John the Baptist (not) in the Apostolic Fathers

John the Baptist (not) in the Apostolic Fathers February 14, 2016

Brian Le Port decided to take a look and see what the Apostolic Fathers have to say about John the Baptist. He discovered that it is next to nothing. That is very interesting, don’t you think? Any thoughts on why that might be the case?

I have an idea for a book about John the Baptist, and so I am very interested in exploring this topic and hearing what your thoughts are on it!

John the Baptist as a kid


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  • For comparison, how often are major Old Testament figures like Abraham, Moses or Elijah mentioned by the church fathers? I wonder if the lack of references to John might be part of a more general tendency to write only about Jesus and the apostles, to the exclusion of earlier important figures whom they nevertheless obviously respect.

  • brianleport

    In 1 Clement Cain, Abel, Joseph, Moses, Aaron, Miriam, Noah, Jonah, Enoch, and several others are mentioned. Ignatius mentions David (Ephesians 20), as does Didache 20:6. Barnabus mentions Abraham, Isaac, and Jacob (8:4), Moses (10:9 and other places), David (10:10-11), Jacob, Joseph, etc. That’s based on a quick scan. They don’t receive pride of place, but several do appear, sometimes somewhat frequently like David and Moses.

    Outside of these figures, Pilate is mentioned a few times. Herod the Tetrarch (Smyrnaeans 1:2). Of course, Peter, Paul, John (the Apostle), and others around Jesus receive several mentions. I think that’s more puzzling as it relates to John than characters from the Hebrew Bible, esp. since the (canonized) Gospels give John a central place in their narratives.

  • Arlene Adamo

    After baptism, Jesus didn’t join up with John nor John with Jesus. They continued on separate paths. John baptized and Jesus did not. John was an ascetic and Jesus was not.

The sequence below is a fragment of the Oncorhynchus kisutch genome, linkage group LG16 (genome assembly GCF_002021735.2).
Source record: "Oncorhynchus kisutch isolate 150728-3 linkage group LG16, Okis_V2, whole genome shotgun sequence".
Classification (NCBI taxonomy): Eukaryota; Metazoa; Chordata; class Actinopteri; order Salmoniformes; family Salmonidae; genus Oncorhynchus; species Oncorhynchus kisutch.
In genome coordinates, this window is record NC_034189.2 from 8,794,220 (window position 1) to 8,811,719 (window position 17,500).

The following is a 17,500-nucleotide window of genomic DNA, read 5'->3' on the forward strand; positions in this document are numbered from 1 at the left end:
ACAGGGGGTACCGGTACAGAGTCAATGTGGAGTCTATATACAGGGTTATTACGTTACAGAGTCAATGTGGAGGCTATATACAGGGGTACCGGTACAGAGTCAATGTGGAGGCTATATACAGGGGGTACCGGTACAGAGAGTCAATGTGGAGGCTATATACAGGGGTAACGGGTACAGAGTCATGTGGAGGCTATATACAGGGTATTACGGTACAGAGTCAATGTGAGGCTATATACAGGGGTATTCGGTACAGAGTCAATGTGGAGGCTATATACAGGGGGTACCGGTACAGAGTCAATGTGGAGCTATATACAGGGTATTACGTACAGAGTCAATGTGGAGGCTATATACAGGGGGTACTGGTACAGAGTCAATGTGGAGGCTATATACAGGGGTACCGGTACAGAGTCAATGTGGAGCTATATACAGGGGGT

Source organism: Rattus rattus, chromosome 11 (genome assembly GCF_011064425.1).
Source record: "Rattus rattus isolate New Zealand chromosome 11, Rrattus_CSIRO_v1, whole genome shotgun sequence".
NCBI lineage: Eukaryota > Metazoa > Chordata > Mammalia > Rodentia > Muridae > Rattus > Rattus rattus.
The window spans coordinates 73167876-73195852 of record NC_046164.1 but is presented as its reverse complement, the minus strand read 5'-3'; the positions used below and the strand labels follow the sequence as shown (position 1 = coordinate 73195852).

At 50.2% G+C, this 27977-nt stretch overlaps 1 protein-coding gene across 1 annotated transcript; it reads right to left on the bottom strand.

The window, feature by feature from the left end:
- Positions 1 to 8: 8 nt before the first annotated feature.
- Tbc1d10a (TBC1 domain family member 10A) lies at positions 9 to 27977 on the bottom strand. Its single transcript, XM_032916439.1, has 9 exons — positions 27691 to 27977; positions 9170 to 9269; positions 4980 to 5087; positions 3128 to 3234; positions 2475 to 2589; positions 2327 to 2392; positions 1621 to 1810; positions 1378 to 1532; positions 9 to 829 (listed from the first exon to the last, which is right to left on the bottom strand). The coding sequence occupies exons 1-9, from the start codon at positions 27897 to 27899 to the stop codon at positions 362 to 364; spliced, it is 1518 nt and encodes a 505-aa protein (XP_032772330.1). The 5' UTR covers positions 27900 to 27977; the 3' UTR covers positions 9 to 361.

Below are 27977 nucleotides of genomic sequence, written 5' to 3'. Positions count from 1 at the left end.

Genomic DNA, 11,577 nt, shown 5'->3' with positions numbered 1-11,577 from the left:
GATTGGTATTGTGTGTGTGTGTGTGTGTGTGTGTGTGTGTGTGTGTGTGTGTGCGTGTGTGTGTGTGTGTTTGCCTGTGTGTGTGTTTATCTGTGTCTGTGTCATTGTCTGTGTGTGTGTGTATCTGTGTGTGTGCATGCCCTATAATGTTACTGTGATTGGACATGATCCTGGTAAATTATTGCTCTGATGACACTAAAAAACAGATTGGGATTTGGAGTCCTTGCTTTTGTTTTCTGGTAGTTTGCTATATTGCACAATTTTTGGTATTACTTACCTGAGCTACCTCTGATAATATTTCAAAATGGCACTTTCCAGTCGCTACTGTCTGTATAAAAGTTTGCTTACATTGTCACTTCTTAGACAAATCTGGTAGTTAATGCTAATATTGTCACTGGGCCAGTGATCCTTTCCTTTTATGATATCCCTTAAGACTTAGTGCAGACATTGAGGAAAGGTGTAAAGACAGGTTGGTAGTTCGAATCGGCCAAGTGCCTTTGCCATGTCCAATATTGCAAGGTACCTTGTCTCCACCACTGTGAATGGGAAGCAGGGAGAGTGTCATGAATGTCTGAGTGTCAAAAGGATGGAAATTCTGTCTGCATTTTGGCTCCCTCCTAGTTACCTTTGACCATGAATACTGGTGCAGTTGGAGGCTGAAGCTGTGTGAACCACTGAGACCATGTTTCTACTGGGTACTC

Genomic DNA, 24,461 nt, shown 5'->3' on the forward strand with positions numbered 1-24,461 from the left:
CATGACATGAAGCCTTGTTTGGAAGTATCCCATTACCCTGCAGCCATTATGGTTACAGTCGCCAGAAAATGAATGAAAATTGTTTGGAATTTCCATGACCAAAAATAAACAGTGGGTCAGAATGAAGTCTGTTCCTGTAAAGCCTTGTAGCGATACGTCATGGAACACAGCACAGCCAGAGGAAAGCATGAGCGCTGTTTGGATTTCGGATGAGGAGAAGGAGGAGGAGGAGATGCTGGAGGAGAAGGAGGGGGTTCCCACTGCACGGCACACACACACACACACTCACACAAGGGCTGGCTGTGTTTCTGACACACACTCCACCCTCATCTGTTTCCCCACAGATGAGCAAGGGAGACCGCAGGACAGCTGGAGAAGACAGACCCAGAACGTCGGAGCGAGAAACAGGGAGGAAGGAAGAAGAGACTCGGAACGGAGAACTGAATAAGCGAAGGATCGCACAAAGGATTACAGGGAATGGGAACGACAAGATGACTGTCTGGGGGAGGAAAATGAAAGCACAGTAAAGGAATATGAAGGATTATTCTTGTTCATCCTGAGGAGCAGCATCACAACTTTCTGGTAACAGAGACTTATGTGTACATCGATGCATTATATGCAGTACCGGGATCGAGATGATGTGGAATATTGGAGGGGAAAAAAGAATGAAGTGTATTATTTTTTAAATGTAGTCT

There would have been two different developing sects of Jews, those who believed in ways of John and those who believed in the ways of Jesus. The followers of John would not have necessarily followed Jesus after the death of the one they believed was a Messiah. They would have glorified John instead and doubled down on his teachings.

    In the years following the crucifixion, the two movements would have likely stayed on their separate courses. I’d guess that, somewhere along the way, the writers of the gospels tried to unite these two separate, (but not necessarily adversarial), sects.

  • Phil Ledgerwood

    Maybe John’s message is harder to universalize into spiritual abstractions that would be relevant to the Greco-Roman story? It’s so blatantly Israeli and apocalyptic. Jesus is much easier to abstract from his historical context.

  • Tony Prost

    Maybe because the Mandaeans coopted J the B, the new Jesus cultists did not want to do anything the Mandaeans did.

  • Paul D.

    After a very brief look, I found references to John the Baptist in Justin Martyr (Dialogue with Trypho), Ignatius (Epistle to the Philadelphians), and Irenaeus (Against Heresies). Still, there weren’t very many considering the enormous volume of writing therein.

    Clement of Alexandria quotes John the Baptist once (as quoted by Matthew and Luke) but attributes it to the “Gospel of John”.

    • Mark

      That discussion in the Dialogue with Trypho XLIX – LII is actually pretty elaborate and kind of wrecks le Porte’s thesis. Maybe though we can revise it, and say that the memory of John tends to be pulled out specifically in controversy with non-Christian Jews, but is less relevant in the general run of patristic literature, which is aimed at Gentiles. Marcion, if I understand, counted John as a prophet of the demiurge and thus as ‘for Jews only’, though I’m not sure what to make of that here.

    • brianleport

      Justin and Irenaeus aren’t included in the Apostolic Fathers corpus edited by Lightfoot and Harmer, later by Holmes, fwiw.

      • Mark

        Ah right, that was clumsy. I wonder (reflecting further) how far ‘Apostolic Fathers’ is a respectable genus. Our evidence that Ignatius in particular is so early seems to be that Eusebius figured he must be – which is not nothing, but seems to be doubted by people who have made a topic of it.

        • brianleport

          That’s a great question, but not sure one I can even attempt to answer. I guess I could see if Holmes’ preface gives the criteria by which such decisions were made. It does seem a bit subjective doesn’t it? JB’s absence from the AFs doesn’t mean he was absent from second century Christianities.

    • brianleport

      Also, it should be noted that in some of the “longer” versions (e.g., the online versioned edited by Philip Schaff) there are more JB quotations. I am not an expert on the textual tradition of the AF, but the Lightfoot/Harmer/Holmes critical editions do not include the longer versions.

  • brianleport

    It should be noted that in some of the “longer” versions (e.g., the online versioned edited by Philip Schaff) there are more JB quotations. I am not an expert on the textual tradition of the AF, but the Lightfoot/Harmer/Holmes critical editions do not include the longer versions.